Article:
What Increases Your Risk
Factors that can increase your risk of having an ectopic pregnancy include:Reference 1
- A previous ectopic pregnancy.
- Past or present cigarette smoking, which increases your risk of having an ectopic pregnancy. The more you smoke, the higher the risk. Experts suspect that smoking affects fallopian tube function.Reference 1, Reference 2
- A history of Reference pelvic inflammatory disease (PID) Opens New Window, often caused by Reference chlamydia Opens New Window or Reference gonorrhea Opens New Window.
- Reference Endometriosis Opens New Window, which can cause scar tissue in or around the fallopian tubes.
- Exposure to the chemical Reference DES (diethylstilbestrol) Opens New Window before you were born.
Medical treatments and procedures that can increase your risk of having an ectopic pregnancy include:
- Previous fallopian tube surgery to treat infertility or to reverse a tubal ligation.
- A tubal ligation failure. In rare cases when pregnancy happens after a sterilization surgery, there is a higher-than-usual risk that the pregnancy is ectopic.
- A progestin-only birth control failure, such as progestin-only pills, or a pregnancy that happens with an intrauterine device (IUD) in place.Reference 2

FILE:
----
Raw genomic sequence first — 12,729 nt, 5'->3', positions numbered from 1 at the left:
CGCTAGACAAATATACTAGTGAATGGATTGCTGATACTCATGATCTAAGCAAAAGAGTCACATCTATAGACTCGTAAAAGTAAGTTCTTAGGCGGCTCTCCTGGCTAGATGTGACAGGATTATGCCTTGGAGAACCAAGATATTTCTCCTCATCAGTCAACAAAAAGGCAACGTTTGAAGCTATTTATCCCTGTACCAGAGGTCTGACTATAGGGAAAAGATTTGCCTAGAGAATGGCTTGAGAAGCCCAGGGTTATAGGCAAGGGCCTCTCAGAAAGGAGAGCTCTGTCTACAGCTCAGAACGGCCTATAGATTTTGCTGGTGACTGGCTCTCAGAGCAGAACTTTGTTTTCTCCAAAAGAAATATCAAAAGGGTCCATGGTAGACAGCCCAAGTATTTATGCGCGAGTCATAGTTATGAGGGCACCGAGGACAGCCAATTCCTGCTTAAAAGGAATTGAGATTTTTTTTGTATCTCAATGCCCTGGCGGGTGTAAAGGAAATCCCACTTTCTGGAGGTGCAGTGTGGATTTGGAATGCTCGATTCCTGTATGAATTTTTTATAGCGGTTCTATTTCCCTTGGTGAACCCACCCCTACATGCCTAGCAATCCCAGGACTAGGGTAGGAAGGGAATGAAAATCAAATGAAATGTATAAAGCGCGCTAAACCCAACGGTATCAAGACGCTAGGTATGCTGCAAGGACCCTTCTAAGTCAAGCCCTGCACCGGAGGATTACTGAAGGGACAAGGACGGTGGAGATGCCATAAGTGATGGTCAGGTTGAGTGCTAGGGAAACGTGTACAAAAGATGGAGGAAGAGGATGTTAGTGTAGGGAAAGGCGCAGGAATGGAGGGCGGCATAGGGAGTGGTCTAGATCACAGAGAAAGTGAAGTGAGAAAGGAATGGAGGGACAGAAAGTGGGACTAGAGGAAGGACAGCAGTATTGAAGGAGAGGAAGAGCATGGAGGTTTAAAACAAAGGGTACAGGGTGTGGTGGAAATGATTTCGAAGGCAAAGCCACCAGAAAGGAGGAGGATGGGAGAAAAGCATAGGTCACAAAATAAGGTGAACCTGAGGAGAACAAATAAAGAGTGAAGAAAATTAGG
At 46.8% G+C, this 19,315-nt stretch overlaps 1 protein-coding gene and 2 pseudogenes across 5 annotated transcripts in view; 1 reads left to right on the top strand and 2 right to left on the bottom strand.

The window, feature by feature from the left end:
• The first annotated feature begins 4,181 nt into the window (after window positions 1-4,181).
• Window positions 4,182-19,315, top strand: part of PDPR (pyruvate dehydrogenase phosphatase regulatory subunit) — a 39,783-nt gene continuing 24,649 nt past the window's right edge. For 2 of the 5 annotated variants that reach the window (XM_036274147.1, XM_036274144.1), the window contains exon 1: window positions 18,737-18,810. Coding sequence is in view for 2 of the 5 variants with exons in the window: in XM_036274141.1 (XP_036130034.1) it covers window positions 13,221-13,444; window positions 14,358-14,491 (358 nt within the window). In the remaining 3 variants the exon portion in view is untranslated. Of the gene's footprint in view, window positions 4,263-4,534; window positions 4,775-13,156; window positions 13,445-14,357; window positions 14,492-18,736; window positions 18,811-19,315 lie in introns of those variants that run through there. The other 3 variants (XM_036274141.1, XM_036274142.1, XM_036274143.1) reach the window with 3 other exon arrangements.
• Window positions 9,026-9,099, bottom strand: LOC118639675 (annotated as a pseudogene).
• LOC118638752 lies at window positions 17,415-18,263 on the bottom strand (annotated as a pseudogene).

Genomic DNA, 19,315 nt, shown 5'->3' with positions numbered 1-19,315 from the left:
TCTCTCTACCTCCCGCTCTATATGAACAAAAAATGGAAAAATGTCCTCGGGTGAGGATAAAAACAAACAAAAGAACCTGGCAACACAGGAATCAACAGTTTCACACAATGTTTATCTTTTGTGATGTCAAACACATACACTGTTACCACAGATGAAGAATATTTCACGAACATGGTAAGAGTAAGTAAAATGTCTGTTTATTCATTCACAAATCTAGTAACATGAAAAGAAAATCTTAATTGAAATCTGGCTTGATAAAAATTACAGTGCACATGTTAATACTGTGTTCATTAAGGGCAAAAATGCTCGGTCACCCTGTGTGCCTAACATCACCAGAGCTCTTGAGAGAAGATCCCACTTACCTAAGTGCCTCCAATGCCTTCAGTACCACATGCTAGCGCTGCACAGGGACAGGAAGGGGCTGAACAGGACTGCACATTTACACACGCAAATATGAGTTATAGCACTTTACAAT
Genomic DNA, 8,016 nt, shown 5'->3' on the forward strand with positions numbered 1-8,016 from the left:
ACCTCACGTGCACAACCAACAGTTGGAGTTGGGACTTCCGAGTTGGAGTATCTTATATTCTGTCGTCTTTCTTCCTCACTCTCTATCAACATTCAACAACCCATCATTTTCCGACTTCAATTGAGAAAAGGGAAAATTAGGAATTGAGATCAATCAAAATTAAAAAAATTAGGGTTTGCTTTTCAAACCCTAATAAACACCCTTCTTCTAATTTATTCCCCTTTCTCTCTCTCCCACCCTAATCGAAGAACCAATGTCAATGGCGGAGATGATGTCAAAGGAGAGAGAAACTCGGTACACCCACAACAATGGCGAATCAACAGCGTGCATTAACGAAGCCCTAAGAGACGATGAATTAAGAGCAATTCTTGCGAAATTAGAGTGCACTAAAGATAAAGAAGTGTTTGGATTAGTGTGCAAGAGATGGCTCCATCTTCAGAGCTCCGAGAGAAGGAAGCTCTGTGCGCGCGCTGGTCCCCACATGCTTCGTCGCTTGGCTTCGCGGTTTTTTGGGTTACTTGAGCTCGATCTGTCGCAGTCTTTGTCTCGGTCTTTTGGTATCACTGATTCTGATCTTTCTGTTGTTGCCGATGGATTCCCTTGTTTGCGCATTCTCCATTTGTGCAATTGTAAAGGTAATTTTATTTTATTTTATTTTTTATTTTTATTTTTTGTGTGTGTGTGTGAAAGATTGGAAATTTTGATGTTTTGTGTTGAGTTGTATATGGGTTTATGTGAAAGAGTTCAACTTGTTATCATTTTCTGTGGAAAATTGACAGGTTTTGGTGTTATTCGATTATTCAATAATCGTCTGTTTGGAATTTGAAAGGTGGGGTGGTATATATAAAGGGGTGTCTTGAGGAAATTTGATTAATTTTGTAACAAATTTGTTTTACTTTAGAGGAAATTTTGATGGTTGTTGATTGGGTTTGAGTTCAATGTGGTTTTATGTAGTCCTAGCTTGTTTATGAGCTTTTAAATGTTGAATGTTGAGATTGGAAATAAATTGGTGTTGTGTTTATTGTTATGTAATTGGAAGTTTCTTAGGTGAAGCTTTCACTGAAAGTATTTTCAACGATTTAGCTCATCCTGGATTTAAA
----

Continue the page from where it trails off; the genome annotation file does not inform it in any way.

- Treatment with assisted reproductive technology (ART), such as in vitro fertilization (IVF).Reference 2 This may result from the flushing of the fertilized egg into a damaged fallopian tube after it is transferred to the uterus.
- Infection after any kind of surgery done on the uterus or fallopian tubes. This can lead to scar tissue.
Ectopic pregnancy has been linked to the use of medicine used to make the ovary release multiple eggs (Reference superovulation Opens New Window). Experts do not yet know whether this is because many women using it already have fallopian tube damage or because of the medicine itself.Reference 1
If you become pregnant and are at high risk for ectopic pregnancy, you will be closely watched. Doctors do not always agree about which risk factors are serious enough to watch closely. But research suggests that risk is serious enough if you have had a tubal surgery or an ectopic pregnancy before, had DES exposure before birth, have known fallopian tube problems, or have a pregnancy with an intrauterine device (IUD) in place.Reference 1
|By:||Reference Healthwise Staff||Last Revised: Reference August 7, 2012|
|Medical Review:||Reference Sarah Marshall, MD - Family Medicine
Reference Kirtly Jones, MD - Obstetrics and Gynecology